Marianne Tarun discovery leads to faster tech devices

Marianne Tarun
Marianne Tarun

When Marianne Tarun was a Washington State University (WSU) doctoral student, she made an accidental discovery of a 400-fold increase in the electrical conductivity of a crystal simply by exposing it to light.

The effect, which lasted for days after the light was turned off, could dramatically improve the performance of devices like computer chips, according to WSU News.

Tarun noticed that the conductivity of some strontium titanate shot up after it was left out one day under room light exposure and room temperature.

The Filipino scientist shared how the team at first didn’t realize the increased conductivity was due to the light exposure, thinking that the sample was contaminated. A series of experiments proved that the light in fact was the cause of the increased crystal conductivity.

“One very remarkable implication of this…is the holographic memory where we could write and read data optically,” said the Filipino physicist in a video report made in 2013 when the discovery was made.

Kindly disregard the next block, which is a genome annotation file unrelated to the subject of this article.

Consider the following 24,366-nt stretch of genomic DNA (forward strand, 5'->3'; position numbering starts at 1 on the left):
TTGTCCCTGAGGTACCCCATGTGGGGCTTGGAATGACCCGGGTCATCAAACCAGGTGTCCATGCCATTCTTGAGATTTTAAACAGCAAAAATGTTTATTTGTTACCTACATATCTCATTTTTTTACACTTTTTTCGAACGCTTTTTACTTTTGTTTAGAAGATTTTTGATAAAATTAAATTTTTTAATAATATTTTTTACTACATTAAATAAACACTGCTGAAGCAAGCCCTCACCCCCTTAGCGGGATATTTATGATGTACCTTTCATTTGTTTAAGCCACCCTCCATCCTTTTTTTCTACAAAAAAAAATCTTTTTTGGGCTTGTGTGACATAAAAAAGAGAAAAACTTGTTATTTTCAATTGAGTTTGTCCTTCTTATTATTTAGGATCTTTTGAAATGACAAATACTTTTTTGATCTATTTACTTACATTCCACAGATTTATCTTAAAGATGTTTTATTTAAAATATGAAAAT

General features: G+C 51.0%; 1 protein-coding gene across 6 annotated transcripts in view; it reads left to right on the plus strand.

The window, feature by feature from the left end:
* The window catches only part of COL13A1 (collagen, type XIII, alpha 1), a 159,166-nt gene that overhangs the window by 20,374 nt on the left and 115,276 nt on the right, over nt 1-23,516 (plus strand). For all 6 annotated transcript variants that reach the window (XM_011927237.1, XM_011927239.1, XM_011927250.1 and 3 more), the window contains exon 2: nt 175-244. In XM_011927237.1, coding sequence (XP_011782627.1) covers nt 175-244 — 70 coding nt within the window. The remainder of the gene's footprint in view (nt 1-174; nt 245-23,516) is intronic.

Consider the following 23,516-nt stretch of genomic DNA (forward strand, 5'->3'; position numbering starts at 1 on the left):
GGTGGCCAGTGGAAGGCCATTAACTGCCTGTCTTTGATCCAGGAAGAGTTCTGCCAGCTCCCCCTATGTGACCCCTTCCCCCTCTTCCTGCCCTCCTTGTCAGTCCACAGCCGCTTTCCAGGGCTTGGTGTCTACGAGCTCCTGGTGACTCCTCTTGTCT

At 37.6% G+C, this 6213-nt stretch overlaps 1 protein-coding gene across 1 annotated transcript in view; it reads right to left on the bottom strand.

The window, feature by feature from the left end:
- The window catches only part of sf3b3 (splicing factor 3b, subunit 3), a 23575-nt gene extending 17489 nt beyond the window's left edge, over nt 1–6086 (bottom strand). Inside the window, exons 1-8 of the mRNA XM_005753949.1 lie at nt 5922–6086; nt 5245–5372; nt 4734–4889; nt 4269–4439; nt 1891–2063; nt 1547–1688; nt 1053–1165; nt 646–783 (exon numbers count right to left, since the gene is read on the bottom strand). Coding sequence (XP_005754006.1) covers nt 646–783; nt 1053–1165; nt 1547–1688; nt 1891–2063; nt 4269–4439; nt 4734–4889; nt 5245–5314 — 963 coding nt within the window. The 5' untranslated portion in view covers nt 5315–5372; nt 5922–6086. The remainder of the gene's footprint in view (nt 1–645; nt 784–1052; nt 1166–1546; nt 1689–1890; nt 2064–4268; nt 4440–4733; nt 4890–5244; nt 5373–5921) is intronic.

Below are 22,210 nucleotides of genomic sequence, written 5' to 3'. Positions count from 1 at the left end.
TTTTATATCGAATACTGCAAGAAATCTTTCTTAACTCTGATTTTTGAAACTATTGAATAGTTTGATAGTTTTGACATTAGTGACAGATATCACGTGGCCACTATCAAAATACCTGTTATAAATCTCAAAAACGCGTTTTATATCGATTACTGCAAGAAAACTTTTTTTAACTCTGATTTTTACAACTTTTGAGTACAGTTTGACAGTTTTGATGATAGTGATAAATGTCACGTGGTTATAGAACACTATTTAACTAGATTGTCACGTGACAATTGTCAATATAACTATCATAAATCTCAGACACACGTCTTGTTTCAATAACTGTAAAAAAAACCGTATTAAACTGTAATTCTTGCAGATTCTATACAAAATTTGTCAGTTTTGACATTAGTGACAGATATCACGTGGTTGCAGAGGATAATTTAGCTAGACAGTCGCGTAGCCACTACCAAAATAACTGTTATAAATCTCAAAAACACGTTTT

Matthew McCluskey, Tarun’s co-author of the paper and chair of WSU's physics department, explained, "The discovery of this effect at room temperature opens up new possibilities for practical devices. In standard computer memory, information is stored on the surface of a computer chip or hard drive. A device using persistent photoconductivity, however, could store information throughout the entire volume of a crystal. This approach, called holographic memory, could lead to huge increases in information capacity," McCluskey said.

What Tarun and the WSU team foresaw in 2013, is now followed through by the University of Southampton in UK which in 2016 developed the 5D “Superman Memory Crystal” using laser light to store unlimited data for millions of years.

Tarun, an Ateneo de Manila University Physics masters degree holder and graduate of Philippine Normal University, is continuing her work with semi conductors and teaching Physics as a post doctoral fellow at Simon Fraser University.

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